juvenile chronic arthritis


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Related to juvenile chronic arthritis: juvenile rheumatoid arthritis

ju·ve·nile ar·thri·tis

, juvenile rheumatoid arthritis
chronic arthritis beginning in childhood, most cases of which are pauciarticular, that is, affecting few joints. Several patterns of illness have been identified. In one subset, primarily affecting girls, iritis is common and antinuclear antibody is usually present; another subset, primarily affecting boys, frequently includes spinal arthritis resembling ankylosing spondylitis. Some cases are true rheumatoid arthritis beginning in childhood and characterized by the presence of rheumatoid factor and destructive deforming joint changes, often going into remission at puberty.
See also: Still disease.

juvenile chronic arthritis

; JCA; juvenile idiopathic arthritis; JIA; Still's disease group of inflammatory, immune-mediated arthropathies (i.e. systemic arthritis, oligoarthritis, polyarthritis [rheumatoid factor-negative/RF-ve, antinuclear factor-positive/ANF+ve, or RF-ve, ANF-ve, or RF+ve], juvenile psoriatic arthritis [RF-ve], enthesis-related arthritis, other arthritides) affecting children aged <16 years (may present at <4 years of age); girls affected more than boys; indicated by presence of inflammatory arthropathy (of one or more joints for longer than 6 weeks); presents as chronic, idiopathic, monoarthritis (e.g. hip, knee, ankle, subtalar joint); recruitment of other joints occurs in polyarticular form; inflammation may involve ossification centres, leading to limb length discrepancy, hallux abductovalgus, pes cavus, pes planus and altered plantar pressures; condition is managed by drug therapies and ongoing provision of in-shoe orthoses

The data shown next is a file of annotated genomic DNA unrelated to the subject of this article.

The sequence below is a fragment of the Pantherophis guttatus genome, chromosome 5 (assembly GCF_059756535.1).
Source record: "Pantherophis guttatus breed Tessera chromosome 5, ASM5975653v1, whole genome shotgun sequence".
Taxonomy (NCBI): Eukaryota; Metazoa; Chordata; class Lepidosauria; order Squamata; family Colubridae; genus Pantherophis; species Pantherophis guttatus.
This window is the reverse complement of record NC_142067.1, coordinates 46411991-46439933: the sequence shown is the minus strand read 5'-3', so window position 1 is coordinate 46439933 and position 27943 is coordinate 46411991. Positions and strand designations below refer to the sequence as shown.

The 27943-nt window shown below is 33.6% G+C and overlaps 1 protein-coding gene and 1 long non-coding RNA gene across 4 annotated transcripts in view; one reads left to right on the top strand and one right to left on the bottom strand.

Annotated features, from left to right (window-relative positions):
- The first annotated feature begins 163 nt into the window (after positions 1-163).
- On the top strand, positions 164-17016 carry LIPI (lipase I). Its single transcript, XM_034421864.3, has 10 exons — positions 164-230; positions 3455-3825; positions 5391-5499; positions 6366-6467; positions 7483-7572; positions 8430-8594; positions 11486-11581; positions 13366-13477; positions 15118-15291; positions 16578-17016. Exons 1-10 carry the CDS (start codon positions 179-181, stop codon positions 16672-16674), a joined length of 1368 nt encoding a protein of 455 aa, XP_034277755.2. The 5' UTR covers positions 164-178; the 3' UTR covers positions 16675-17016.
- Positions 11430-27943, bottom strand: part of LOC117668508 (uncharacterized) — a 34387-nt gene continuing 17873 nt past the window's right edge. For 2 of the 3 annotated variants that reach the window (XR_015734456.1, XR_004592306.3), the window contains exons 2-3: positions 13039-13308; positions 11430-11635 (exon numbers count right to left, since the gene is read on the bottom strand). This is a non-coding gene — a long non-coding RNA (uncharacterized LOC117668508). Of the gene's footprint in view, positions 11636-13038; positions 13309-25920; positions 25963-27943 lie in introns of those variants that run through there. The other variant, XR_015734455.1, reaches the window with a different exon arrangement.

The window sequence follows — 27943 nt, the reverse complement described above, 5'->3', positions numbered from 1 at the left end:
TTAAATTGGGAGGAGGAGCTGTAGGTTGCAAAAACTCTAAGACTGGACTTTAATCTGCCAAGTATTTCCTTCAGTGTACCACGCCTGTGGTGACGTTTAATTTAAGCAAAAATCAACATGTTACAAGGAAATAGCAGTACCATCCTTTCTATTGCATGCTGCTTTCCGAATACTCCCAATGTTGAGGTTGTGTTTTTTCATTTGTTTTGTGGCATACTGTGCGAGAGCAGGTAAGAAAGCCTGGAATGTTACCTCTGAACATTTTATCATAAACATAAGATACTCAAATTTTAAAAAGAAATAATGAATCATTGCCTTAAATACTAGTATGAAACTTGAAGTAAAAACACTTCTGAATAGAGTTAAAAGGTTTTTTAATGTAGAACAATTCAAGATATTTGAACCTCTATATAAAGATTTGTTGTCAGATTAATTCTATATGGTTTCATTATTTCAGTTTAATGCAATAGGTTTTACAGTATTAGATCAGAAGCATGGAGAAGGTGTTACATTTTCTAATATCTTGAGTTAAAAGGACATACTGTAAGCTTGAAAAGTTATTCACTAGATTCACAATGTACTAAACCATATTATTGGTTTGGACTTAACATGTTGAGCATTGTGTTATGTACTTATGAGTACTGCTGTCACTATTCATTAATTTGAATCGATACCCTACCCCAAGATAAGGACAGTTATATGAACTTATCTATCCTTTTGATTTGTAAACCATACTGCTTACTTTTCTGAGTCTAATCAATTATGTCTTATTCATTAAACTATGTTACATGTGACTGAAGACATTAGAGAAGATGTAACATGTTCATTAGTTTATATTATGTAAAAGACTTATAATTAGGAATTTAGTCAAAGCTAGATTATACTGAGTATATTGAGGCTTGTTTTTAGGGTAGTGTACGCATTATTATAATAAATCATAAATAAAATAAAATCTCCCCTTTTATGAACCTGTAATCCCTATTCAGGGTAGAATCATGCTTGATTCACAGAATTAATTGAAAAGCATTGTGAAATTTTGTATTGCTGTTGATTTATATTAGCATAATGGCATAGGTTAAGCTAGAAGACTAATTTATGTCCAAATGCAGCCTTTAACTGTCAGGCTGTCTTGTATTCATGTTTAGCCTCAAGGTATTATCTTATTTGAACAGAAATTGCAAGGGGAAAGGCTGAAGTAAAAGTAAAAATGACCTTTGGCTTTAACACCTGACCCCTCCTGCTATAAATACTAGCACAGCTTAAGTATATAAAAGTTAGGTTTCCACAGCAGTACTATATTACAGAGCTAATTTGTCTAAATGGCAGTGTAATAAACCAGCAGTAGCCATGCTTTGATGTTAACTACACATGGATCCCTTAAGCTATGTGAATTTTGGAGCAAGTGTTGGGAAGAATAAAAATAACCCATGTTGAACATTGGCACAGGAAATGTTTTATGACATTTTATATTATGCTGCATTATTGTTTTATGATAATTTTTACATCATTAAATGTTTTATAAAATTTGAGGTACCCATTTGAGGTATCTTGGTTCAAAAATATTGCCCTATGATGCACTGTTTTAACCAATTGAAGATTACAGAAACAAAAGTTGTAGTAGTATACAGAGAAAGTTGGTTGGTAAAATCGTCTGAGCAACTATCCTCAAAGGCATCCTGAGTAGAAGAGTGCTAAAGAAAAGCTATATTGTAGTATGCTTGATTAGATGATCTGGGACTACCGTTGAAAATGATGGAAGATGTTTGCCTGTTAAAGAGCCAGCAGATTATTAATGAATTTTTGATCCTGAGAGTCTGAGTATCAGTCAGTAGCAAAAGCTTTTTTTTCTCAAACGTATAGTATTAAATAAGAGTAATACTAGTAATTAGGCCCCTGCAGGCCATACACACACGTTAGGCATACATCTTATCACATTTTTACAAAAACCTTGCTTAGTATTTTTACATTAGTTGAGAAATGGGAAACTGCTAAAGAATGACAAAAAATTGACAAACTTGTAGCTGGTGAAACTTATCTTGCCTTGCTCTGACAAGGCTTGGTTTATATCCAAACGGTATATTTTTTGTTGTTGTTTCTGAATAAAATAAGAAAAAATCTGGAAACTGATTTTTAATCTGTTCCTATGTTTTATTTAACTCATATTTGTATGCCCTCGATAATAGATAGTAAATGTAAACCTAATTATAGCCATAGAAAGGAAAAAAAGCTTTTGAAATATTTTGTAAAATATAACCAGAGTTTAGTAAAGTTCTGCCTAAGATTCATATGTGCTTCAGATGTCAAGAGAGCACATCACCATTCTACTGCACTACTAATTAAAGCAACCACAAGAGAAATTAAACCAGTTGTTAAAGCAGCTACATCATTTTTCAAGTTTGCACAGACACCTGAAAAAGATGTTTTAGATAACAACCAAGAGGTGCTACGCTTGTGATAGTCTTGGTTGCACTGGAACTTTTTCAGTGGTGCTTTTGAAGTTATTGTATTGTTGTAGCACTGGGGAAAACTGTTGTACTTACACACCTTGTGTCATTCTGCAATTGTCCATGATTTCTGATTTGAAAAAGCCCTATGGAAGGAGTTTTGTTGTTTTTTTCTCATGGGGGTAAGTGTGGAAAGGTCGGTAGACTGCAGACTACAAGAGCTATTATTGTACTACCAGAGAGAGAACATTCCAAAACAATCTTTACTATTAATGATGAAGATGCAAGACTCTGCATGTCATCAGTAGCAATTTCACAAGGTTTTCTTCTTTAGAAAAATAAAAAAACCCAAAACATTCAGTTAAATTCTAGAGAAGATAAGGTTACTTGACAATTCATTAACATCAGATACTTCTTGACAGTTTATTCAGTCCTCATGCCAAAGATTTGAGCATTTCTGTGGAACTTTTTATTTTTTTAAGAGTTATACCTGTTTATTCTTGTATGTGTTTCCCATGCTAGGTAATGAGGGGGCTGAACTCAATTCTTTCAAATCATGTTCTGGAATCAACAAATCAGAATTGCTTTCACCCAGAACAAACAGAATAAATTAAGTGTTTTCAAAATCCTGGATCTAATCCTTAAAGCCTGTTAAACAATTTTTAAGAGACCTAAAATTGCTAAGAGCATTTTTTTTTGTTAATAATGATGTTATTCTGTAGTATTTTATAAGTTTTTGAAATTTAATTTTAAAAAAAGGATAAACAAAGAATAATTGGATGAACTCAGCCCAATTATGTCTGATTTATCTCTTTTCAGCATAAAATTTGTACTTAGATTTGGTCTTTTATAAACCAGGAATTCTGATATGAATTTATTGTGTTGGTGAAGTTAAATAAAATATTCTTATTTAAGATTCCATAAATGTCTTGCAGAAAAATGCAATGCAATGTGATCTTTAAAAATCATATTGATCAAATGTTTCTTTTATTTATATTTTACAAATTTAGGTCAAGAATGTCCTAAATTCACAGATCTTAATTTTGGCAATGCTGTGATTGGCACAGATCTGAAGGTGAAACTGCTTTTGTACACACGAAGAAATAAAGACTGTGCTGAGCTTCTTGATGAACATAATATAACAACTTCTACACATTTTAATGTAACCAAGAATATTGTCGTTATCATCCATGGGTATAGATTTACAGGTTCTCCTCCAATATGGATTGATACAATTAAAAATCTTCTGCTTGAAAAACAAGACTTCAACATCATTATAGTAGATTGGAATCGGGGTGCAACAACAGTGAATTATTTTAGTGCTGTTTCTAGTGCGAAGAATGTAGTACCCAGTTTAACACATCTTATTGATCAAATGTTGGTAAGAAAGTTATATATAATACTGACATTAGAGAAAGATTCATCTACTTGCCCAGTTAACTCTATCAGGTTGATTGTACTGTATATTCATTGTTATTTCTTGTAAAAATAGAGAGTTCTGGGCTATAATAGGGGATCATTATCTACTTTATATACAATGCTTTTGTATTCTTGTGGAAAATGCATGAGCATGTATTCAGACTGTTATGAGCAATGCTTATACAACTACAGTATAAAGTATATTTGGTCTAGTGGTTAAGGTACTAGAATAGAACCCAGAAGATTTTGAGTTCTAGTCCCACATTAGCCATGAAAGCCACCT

References in periodicals archive ?
Bone mineral density in children with juvenile chronic arthritis.
Factors playing a role in the development of decreased bone mineral density in juvenile chronic arthritis.
The term juvenile idiopathic arthritis, like its predecessors, juvenile rheumatoid arthritis and juvenile chronic arthritis, is a collective term for clinical patterns of arthritis in children.
Juvenile chronic arthritis (JCA) is the most common chronic rheumatic condition in children and affects some 285,000 in North America.
The EMEA has also approved ENBREL in the treatment of polyarticular course juvenile chronic arthritis (JCA).
Unsal and coworkers (11) found that there was an association of HLA DR4 with juvenile chronic arthritis (JCA) and SUFE.
Unsal E, Gulay Z, Gunal I: The association of HLA-DR4 antigen with juvenile chronic arthritis and slipped capital femoral epiphysis.

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